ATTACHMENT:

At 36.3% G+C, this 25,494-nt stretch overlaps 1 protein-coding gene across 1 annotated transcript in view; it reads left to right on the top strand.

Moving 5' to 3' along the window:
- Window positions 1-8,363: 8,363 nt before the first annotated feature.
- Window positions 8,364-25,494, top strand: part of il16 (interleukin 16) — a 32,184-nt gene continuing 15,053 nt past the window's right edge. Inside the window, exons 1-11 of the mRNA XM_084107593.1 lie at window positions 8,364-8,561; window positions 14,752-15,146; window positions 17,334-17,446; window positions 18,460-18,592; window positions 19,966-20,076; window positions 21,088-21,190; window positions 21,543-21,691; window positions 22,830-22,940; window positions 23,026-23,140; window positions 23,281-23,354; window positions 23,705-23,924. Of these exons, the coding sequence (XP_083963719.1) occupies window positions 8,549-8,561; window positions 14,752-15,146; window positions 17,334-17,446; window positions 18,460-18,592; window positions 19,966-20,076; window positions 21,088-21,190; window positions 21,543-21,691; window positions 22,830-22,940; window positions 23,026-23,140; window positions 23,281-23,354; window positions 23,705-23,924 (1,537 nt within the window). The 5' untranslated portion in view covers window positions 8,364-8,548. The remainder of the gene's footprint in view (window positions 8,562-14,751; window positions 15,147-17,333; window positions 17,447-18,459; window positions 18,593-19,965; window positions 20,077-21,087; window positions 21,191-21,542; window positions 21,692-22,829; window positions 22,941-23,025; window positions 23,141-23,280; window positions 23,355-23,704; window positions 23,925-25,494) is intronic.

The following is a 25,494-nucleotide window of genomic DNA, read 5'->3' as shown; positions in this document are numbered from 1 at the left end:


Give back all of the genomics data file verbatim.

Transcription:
At 36.3% G+C, this 25,494-nt stretch overlaps 1 protein-coding gene across 1 annotated transcript in view; it reads left to right on the top strand.

Moving 5' to 3' along the window:
- Window positions 1-8,363: 8,363 nt before the first annotated feature.
- Window positions 8,364-25,494, top strand: part of il16 (interleukin 16) — a 32,184-nt gene continuing 15,053 nt past the window's right edge. Inside the window, exons 1-11 of the mRNA XM_084107593.1 lie at window positions 8,364-8,561; window positions 14,752-15,146; window positions 17,334-17,446; window positions 18,460-18,592; window positions 19,966-20,076; window positions 21,088-21,190; window positions 21,543-21,691; window positions 22,830-22,940; window positions 23,026-23,140; window positions 23,281-23,354; window positions 23,705-23,924. Of these exons, the coding sequence (XP_083963719.1) occupies window positions 8,549-8,561; window positions 14,752-15,146; window positions 17,334-17,446; window positions 18,460-18,592; window positions 19,966-20,076; window positions 21,088-21,190; window positions 21,543-21,691; window positions 22,830-22,940; window positions 23,026-23,140; window positions 23,281-23,354; window positions 23,705-23,924 (1,537 nt within the window). The 5' untranslated portion in view covers window positions 8,364-8,548. The remainder of the gene's footprint in view (window positions 8,562-14,751; window positions 15,147-17,333; window positions 17,447-18,459; window positions 18,593-19,965; window positions 20,077-21,087; window positions 21,191-21,542; window positions 21,692-22,829; window positions 22,941-23,025; window positions 23,141-23,280; window positions 23,355-23,704; window positions 23,925-25,494) is intronic.

The following is a 25,494-nucleotide window of genomic DNA, read 5'->3' as shown; positions in this document are numbered from 1 at the left end: